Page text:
Roses or A Different Order of Real

Arron 9401c

I enjoy company but there’s a tradeoff. I am not as focused when I am with others. My mind is not as sharp; I don’t see things as clearly. When I have company I do as much of the work before they arrive. Once they arrive I know I’ll be scatter-brained. My sauces are watery, my salad dressing bland. So I learn to do the work that requires precision before the company arrives.

On the other hand, when I am with one person whose company I enjoy, another kind of energy arises. I am more social. I take more risks. I worry less, I enjoy more. I am not as productive but I am more creative in the delights of enjoyment. I think maybe creativity comes in different kinds. Artistic creativity, for instance, may benefit from company because we exchange ideas and compete with each other but the actual work of creating we do in the quiet of our solitude. An artist may be a gregarious person but when creating he withdraws into himself. He becomes antisocial. Company is a distraction as anything is that is not part of the production process. Even preparatory chores like cleaning the workspace or changing clothes or getting a glass of water feel onerous. Creative energy is a monomaniacal master, jealous and unforgiving.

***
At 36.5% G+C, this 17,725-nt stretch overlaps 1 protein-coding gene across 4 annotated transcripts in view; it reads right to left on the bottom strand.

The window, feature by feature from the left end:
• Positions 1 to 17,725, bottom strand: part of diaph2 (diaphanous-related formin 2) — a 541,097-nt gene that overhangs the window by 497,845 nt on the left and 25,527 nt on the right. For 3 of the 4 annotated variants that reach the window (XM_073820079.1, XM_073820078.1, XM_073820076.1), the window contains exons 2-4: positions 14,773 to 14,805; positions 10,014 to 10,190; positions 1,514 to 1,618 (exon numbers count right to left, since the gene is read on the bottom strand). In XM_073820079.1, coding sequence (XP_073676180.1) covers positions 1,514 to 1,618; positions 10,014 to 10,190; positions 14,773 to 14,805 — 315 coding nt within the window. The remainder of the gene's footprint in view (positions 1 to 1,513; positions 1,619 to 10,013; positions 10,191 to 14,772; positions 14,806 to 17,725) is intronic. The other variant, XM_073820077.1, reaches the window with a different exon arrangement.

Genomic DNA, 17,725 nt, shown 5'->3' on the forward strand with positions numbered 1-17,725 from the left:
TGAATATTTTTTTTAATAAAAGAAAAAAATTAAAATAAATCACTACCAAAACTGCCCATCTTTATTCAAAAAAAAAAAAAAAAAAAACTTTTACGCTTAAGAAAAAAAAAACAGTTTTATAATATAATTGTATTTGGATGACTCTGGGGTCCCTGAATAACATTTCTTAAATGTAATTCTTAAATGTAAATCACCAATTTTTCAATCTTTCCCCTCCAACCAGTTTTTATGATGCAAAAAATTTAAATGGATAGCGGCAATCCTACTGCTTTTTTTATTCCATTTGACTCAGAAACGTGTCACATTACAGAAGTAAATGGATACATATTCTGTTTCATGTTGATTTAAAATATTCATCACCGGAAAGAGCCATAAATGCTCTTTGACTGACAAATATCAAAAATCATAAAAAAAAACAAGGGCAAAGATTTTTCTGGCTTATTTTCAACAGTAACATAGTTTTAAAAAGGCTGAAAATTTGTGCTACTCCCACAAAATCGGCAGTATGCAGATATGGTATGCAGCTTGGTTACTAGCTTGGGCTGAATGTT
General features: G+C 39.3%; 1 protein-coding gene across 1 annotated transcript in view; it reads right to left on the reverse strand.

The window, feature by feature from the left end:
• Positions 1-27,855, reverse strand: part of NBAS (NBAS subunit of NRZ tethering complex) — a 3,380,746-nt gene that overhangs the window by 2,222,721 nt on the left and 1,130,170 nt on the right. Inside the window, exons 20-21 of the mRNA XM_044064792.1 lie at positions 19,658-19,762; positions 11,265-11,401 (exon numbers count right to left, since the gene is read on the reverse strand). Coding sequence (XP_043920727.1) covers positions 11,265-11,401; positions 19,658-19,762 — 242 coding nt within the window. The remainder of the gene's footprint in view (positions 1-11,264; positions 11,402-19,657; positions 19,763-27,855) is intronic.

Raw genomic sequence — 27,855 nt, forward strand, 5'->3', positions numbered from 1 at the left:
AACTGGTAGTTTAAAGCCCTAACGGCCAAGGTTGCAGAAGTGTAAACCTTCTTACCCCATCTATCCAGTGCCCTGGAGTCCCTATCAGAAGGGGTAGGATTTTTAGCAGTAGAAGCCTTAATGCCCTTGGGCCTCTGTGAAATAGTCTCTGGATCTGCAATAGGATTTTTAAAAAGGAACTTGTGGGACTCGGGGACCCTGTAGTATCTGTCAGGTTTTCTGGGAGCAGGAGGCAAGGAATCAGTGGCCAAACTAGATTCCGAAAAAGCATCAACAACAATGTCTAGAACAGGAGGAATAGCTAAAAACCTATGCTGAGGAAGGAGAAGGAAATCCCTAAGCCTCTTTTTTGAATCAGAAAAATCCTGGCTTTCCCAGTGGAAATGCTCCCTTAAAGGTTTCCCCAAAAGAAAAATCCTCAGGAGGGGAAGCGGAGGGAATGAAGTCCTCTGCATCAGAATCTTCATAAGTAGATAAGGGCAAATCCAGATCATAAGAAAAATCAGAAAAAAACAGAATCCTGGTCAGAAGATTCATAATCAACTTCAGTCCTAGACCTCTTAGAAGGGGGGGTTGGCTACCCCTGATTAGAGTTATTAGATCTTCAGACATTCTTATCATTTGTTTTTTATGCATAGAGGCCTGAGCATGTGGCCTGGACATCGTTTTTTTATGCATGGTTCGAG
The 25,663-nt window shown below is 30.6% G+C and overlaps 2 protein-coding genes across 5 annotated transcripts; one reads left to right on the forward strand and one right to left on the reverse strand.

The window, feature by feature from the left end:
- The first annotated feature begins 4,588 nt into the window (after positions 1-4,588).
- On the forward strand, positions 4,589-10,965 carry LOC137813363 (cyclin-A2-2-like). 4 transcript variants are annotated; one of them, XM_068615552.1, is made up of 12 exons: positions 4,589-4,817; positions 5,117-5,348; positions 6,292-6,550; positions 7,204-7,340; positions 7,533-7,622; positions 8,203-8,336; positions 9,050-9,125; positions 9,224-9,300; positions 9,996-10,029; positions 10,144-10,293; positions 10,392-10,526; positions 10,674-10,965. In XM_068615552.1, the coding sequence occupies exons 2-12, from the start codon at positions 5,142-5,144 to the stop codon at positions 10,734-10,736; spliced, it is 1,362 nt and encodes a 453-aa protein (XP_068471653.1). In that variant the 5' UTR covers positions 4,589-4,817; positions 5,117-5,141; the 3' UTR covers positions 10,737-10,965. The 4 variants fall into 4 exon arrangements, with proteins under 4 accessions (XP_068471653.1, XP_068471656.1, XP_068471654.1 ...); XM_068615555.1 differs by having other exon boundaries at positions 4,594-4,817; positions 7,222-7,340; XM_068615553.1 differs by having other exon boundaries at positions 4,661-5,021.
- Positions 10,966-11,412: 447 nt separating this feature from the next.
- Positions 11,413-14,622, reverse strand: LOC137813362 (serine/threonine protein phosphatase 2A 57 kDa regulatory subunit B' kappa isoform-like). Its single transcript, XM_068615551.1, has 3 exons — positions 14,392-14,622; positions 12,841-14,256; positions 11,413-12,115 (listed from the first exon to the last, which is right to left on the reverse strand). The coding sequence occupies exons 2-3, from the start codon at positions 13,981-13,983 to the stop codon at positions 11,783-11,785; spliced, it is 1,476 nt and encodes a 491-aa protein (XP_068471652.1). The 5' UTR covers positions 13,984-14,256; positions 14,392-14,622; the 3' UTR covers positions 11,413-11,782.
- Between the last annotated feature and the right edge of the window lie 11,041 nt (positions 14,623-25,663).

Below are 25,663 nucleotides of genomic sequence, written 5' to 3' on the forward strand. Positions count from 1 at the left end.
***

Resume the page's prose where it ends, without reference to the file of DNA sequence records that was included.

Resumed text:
Last night I watched two videos from David Nightingale’s workshop on creating black-and-white images. I still find using curves and masks in Photoshop unwieldy. I get lost trying to understand what it is that I am doing, for instance when I am “erasing” or using a black brush as opposed to using a white one, what I am actually doing to the pixels of the digital file.

I did manage to produce this image of Arron that was encouraging. Using curves adjustment is considered by some to be one of the most advanced techniques in photo-editing because you have to rely on how you see the image. It’s something we learn to use better as we use it more and get a feel for the effect we create manipulating various points on the “curve.”

Processing digital images is very much like painting. I am not trying to recreate “reality” but make the image have a similar impact on the mind and senses as the object I photographed and those are two different things!